From the beginning of Chinese settlement in the ports of London and Liverpool there were not Chinatowns but Eurasiatowns. Because few Chinese women were able to come to Britain, Chinese seamen set up home with local women. Many didn’t actually marry because that meant the woman could lose her British citizenship and would become an alien, with resulting restrictions on travel and benefits.
The children of such unions often faced discrimination when it came to finding jobs. Many followed the example of Yorkshire-born Harry Cheong who had an exemplary army record during the Second World War, including fighting in Burma for which he was mentioned in dispatches. But on leaving the army he had to change his surname to get a job interview and has since lived as Harry Dewar. Such name changes have meant much Chinese history in Britain is now difficult to trace.
Notable people who had Chinese fathers and English mothers include footballer Hong Y “Frank” Soo, who played for Stoke City 1933–1945 and Leslie Charteris who wrote The Saint books that were made into successful TV series.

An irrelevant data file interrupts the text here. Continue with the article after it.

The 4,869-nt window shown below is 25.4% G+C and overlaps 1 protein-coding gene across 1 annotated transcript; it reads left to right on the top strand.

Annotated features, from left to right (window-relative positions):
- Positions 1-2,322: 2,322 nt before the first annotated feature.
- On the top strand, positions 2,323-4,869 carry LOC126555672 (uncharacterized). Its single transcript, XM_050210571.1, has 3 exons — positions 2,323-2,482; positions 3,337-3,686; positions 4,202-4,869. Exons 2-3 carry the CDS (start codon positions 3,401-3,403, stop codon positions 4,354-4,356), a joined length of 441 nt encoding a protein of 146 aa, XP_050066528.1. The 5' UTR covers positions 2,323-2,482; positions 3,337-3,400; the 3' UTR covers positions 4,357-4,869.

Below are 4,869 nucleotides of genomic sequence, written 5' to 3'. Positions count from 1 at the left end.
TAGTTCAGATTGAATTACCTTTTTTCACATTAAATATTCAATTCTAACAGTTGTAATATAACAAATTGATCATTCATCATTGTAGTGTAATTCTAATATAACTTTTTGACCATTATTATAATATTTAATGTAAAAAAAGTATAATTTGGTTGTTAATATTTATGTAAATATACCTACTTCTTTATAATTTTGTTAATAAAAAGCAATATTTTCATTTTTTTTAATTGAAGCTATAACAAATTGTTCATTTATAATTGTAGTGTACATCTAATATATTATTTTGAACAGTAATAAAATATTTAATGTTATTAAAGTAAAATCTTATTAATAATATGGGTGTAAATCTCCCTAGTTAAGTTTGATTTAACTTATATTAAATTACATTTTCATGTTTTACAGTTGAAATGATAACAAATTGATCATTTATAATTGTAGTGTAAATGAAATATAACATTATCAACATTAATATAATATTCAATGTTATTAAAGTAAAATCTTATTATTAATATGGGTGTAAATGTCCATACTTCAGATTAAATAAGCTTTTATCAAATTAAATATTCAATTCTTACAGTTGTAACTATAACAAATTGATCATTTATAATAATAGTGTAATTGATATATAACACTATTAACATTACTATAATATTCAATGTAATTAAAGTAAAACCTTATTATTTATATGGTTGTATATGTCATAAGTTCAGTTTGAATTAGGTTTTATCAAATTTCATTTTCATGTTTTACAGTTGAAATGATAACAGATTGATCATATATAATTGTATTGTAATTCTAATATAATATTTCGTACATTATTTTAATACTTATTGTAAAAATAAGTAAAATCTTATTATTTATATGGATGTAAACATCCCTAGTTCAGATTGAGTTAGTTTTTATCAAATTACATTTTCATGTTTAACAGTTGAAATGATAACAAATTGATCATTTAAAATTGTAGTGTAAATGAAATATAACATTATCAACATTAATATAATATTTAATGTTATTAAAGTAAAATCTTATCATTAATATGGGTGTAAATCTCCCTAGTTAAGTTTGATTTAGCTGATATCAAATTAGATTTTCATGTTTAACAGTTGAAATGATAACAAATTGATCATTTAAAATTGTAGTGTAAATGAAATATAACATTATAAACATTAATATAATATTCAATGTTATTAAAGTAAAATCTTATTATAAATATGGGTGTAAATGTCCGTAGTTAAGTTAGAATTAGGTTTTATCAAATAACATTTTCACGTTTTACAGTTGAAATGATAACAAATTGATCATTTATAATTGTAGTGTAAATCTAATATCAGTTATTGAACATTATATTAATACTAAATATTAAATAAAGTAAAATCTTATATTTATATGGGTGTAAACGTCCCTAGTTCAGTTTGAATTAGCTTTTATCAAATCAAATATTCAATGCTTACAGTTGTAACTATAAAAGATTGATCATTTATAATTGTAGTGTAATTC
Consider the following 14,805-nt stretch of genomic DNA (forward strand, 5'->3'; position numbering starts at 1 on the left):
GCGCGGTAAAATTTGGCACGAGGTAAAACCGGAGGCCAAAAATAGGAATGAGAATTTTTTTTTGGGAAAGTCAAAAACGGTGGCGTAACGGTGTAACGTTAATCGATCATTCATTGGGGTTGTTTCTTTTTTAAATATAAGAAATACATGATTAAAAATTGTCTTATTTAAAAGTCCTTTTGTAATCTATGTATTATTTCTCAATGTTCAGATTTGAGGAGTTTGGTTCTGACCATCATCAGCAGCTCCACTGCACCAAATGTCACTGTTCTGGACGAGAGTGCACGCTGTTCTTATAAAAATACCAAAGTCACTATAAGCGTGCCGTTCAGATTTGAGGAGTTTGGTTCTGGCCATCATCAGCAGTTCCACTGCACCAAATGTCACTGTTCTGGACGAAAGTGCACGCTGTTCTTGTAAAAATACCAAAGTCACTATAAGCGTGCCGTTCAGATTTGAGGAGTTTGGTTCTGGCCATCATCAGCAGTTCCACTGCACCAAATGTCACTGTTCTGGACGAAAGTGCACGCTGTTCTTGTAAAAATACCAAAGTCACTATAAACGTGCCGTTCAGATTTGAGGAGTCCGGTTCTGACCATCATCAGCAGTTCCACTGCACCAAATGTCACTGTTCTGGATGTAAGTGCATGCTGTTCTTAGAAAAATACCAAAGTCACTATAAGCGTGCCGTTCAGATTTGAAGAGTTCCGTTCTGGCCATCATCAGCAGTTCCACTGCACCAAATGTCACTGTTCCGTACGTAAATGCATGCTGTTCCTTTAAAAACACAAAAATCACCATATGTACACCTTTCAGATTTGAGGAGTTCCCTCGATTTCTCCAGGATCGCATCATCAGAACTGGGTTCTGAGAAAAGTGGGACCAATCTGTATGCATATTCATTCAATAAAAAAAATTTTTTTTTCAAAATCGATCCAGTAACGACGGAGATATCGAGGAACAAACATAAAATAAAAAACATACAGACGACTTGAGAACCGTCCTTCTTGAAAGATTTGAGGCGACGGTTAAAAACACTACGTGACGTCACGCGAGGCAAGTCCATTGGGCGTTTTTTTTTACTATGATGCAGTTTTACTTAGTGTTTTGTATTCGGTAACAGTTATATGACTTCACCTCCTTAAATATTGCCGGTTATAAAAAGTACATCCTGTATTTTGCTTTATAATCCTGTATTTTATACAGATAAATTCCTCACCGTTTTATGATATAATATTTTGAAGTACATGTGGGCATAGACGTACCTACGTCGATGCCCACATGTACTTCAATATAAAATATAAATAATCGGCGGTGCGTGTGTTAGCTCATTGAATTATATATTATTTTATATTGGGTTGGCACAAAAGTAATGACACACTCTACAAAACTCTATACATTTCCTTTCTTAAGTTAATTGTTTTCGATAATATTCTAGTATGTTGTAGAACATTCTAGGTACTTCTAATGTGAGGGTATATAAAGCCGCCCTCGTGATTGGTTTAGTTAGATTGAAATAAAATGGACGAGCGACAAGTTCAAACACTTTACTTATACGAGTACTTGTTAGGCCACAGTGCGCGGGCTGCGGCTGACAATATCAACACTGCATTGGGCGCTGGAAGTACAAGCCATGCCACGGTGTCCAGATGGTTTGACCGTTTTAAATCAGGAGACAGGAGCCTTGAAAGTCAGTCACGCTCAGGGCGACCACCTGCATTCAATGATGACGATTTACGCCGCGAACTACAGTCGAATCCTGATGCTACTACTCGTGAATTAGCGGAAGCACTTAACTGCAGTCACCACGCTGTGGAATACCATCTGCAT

Yvonne Foley explores the history and experiences of Eurasians on the website Half and Half
“informative and thoroughly enjoyable. I was especially delighted to hear the voice of my Primary School headteacher - Mr Dewar. His personal story was fascinating.” H. Alvarez
I am fascinated by this program. My mother was half Chinese and as her mother kept her English name and later married an English man we have had no contact or record of our grandfather. Please bring this series out on CD so that I can distribute them round the family and we can start our search to find out who we are. G. Keightley
Why was it that Chinese Children brought up in Nelson Street did not do as well academically as their cousins brought up in small rural towns. Did the have better teachers, or was there an isolation effect? Ilyan
Great, very interesting how things have eased for “mixed” families in the UK and many other countries and what it was like a generation or two ago. G.